Should teachers be role models? It's a notion I have often argued against, on the grounds that those who call most stridently for it are content to exist in the 21st century, while expecting teachers to live in 1952.
Then one wonders precisely what sort of a "model" we are supposed to be? I'm prepared to bear the expectation of being a "good" teacher to my students, to work hard for them in and out of the classroom. But as for the rest of it, the messy stuff of life: isn't that my business?
As a teacher who is also a man, this is further complicated by the age-old question of what exactly it is to be male. What sort of a "model" should I project - or indeed follow - in pursuit of my maleness? Men, we are told, are in crisis. We have lost our old role as hunters and now must meekly stand in line at the meat counter instead. And the idea of the sharing, caring New Man has been exposed as a sham, too, by all those surveys showing how little we really do around the house.
There are other alternatives on offer. I was deleting my junk mail the other day and found myself pondering what view of masculinity was projected by the stuff they were trying to sell me. It fell into three categories: bling, sex and medications.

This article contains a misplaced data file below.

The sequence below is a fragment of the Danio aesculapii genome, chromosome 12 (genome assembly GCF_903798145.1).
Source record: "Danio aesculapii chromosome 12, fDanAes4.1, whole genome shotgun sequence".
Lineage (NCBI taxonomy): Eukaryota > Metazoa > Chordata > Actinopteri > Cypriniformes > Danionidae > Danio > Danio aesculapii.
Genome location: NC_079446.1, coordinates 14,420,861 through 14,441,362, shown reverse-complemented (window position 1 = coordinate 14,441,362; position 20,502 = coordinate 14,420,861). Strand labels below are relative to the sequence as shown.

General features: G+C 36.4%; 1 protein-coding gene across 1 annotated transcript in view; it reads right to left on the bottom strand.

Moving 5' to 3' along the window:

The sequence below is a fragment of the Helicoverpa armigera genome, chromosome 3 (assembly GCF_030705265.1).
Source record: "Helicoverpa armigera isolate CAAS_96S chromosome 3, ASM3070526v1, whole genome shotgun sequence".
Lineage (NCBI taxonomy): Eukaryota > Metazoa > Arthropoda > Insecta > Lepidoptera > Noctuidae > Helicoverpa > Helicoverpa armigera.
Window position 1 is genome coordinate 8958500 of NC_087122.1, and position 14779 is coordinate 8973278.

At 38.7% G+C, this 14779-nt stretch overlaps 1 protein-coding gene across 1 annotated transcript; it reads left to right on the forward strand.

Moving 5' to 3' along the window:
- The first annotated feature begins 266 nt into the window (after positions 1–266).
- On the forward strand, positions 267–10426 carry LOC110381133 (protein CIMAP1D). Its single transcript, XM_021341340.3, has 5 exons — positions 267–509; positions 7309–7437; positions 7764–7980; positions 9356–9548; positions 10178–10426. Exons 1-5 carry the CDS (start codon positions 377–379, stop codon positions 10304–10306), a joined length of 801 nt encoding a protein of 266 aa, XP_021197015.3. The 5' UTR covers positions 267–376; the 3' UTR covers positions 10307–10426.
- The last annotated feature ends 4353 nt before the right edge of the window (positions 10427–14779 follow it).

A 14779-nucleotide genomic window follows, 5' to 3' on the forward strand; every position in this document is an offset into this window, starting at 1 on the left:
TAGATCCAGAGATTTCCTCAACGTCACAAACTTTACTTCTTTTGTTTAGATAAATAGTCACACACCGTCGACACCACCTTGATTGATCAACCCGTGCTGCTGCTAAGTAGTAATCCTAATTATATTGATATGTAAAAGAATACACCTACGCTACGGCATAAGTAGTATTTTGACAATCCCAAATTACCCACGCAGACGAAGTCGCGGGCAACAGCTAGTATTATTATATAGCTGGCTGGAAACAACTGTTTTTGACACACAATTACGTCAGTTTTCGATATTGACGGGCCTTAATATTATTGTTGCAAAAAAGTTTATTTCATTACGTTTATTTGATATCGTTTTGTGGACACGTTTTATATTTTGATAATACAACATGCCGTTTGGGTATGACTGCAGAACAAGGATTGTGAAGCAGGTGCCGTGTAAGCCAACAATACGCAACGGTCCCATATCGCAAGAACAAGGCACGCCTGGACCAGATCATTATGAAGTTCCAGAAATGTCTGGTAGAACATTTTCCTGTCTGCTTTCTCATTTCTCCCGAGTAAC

About a third of my junk emails offer me "high-end Rolex replicas". If they realised I was on a teacher's income, you can be sure I would only be offered the low-end ones.
No doubt bling is connected to the next category: sex. After all, what better way to attract a mate than by having a tonne of fake chronometer dangling from your person? One oft-repeated line in the "junks" is "Do you want to surprise your female partner tonight?" It would be a surprise to her if I interrupted EastEnders wearing nothing but my fake Rolex.
Much though we may like the idea of it, it seems men have deep-seated insecurities when it comes to putting sex into practice. According to category three, we are perpetually in doubt over whether we can manage it. Hence "medications" - a term that turns out to be a euphemism for Viagra and other products promising uplifting benefits.
I can't help but think it's a depressing way of defining the section of humankind that is male. Particularly when you realise that most of the sex on offer in the land of junk mail turns out to revolve around either prostitution or pornography.
That's not to say that teachers - along with greengrocers, high court judges and members of many other professions - won't be tempted to avail themselves of such services. Luckily for me, when a young woman hooked her arm into mine as I strolled down Barcelona's Ramblas this summer and asked if I was "looking for business", I was able to reply unambiguously: "No thank you, madam, I'm a role model."
Stephen Jones is a lecturer at a college in London.